Neoliberalism

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What is 'Neoliberalism'

Neoliberalism is a policy model of social studies and economics that transfers control of economic factors to the private sector from the public sector. It takes from the basic principles of neoclassical economics, suggesting that governments must limit subsidies, make reforms to tax law in order to expand the tax base, reduce deficit spending, limit protectionism, and open markets up to trade. It also seeks to abolish fixed exchange rates, back deregulation, permit private property, and privatize businesses run by the state.

Liberalism, in economics, refers to a freeing of the economy by eliminating regulations and barriers that restrict what actors can do. Neoliberal policies aim for a laissez-faire approach to economic development.

BREAKING DOWN 'Neoliberalism'

Neoliberalism has been used by various scholars, critics and analysts, mainly referring to an upspring of 19th century ideas connected to economic liberalism that began in the 1970s and 1980s. These ideals advocate for extensive economic liberalization and policies that extend the rights and abilities of the private sector over the public sector, specifically the shutting down of state and government power over the economy. Neoliberalism supports fiscal austerity, deregulation, free trade, privatization and greatly reduced government spending.

The popularity and support of neoliberalism is divided. This approach has most famously been connected to various economic policies introduced in the United Kingdom by Margaret Thatcher and in the United States by Ronald Reagan. Some academics and analysts, however, attribute the resurgence of neoliberal economic theories in the 1970s and 1980s to financialization and indicate that the financial crisis of 2008 and 2009 is ultimately a result of such an approach to the economy.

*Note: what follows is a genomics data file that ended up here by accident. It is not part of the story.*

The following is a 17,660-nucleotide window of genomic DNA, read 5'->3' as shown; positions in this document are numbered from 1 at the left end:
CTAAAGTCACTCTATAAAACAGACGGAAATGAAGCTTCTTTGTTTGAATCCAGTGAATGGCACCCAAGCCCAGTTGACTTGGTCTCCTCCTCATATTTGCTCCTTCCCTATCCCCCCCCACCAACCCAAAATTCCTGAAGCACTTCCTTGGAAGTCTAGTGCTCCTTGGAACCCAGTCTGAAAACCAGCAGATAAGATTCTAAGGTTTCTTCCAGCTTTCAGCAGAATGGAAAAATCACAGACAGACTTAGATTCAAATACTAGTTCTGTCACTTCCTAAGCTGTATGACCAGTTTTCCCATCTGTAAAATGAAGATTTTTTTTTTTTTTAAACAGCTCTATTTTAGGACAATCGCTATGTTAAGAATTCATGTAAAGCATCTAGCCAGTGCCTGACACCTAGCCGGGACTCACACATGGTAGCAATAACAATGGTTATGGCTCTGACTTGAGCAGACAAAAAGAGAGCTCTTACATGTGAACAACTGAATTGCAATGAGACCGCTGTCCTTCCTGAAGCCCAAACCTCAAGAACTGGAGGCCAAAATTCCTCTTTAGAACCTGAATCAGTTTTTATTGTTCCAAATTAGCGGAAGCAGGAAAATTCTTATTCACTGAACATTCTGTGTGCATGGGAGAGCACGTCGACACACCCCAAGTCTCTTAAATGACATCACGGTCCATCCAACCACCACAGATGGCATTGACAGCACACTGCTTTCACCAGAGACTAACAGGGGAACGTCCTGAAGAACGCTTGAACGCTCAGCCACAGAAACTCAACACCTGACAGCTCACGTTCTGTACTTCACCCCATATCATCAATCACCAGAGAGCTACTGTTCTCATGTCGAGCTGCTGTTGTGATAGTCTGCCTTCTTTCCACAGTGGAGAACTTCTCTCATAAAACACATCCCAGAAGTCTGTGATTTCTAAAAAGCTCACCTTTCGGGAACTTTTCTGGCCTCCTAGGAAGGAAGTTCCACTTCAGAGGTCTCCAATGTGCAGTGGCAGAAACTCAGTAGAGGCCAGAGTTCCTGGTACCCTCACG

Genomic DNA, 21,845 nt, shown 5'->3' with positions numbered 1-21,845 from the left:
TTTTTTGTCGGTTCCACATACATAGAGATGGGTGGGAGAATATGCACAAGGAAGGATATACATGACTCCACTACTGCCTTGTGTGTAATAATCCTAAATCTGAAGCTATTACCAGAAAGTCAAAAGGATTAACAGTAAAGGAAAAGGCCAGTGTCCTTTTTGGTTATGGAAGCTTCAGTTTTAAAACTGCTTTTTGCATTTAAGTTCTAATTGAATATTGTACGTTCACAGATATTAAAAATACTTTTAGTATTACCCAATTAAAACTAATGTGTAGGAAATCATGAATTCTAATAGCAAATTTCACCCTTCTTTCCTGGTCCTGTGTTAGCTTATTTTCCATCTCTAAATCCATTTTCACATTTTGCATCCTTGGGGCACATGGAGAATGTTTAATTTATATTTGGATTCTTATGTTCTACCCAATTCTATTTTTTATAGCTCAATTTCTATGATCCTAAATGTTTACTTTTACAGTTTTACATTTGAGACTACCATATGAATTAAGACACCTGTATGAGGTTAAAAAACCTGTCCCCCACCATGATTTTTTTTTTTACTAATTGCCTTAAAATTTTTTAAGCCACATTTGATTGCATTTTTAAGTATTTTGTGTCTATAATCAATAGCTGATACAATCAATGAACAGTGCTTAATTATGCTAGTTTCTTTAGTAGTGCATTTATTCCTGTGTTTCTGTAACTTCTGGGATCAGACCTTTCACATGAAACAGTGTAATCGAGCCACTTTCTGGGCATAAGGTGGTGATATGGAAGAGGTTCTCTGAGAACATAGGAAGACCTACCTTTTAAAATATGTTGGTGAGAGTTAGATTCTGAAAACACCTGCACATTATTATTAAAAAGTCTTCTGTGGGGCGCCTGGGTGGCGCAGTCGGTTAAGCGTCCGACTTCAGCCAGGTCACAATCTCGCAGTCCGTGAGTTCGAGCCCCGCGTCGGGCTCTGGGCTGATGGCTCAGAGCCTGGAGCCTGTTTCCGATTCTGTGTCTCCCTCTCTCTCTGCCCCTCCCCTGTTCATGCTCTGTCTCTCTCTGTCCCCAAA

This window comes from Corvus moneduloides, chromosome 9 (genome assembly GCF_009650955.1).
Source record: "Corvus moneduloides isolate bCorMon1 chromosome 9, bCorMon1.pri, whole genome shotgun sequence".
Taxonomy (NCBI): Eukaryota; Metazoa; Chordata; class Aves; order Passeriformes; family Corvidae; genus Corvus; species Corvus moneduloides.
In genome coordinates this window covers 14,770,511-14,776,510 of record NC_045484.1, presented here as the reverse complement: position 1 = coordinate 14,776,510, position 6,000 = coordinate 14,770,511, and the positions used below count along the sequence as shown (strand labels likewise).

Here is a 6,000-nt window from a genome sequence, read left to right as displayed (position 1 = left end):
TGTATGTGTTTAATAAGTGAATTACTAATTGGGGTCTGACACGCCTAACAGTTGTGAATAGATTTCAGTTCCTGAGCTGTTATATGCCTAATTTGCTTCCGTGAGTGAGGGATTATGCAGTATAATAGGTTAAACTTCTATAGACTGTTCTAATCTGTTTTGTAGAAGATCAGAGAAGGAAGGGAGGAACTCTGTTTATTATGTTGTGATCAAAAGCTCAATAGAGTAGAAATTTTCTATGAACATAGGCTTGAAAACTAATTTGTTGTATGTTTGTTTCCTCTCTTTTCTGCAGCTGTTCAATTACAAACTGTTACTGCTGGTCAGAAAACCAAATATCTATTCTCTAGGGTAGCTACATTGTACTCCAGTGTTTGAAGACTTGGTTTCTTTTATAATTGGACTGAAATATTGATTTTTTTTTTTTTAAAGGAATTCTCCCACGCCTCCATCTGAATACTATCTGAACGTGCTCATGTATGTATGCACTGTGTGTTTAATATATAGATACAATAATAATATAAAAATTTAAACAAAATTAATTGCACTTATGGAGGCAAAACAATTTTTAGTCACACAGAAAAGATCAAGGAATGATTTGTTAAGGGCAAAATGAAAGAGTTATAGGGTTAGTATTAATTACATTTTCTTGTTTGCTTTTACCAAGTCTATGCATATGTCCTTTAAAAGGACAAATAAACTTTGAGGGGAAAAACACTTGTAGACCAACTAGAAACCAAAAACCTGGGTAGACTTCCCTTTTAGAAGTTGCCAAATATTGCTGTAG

The exact meaning and usage of the term has changed throughout time. In its earliest sense, neoliberalism referred to an economic philosophy popular among 1930s European liberal scholars, a sort of middle road between classic liberalism and socialist planning. The use and popularity of the term "neoliberal" declined steadily, specifically in the 1960s. Neoliberalism gained popularity again in the 1980s, connected to Chilean economic reforms issued by Augusto Pinochet. During this time, the term gained a negatively slanted connotation and was used primarily by critics of market reform. The meaning of the term also shifted to indicate a more radical laissez-faire capitalist pool of ideas. Most scholars began to associate the term with Friedrich Hayek and Milton Friedman. This new meaning of neoliberalism, popular among Spanish-speaking scholars, diffused into the English-language study of the economy. However, the term is rarely heard in the United States.

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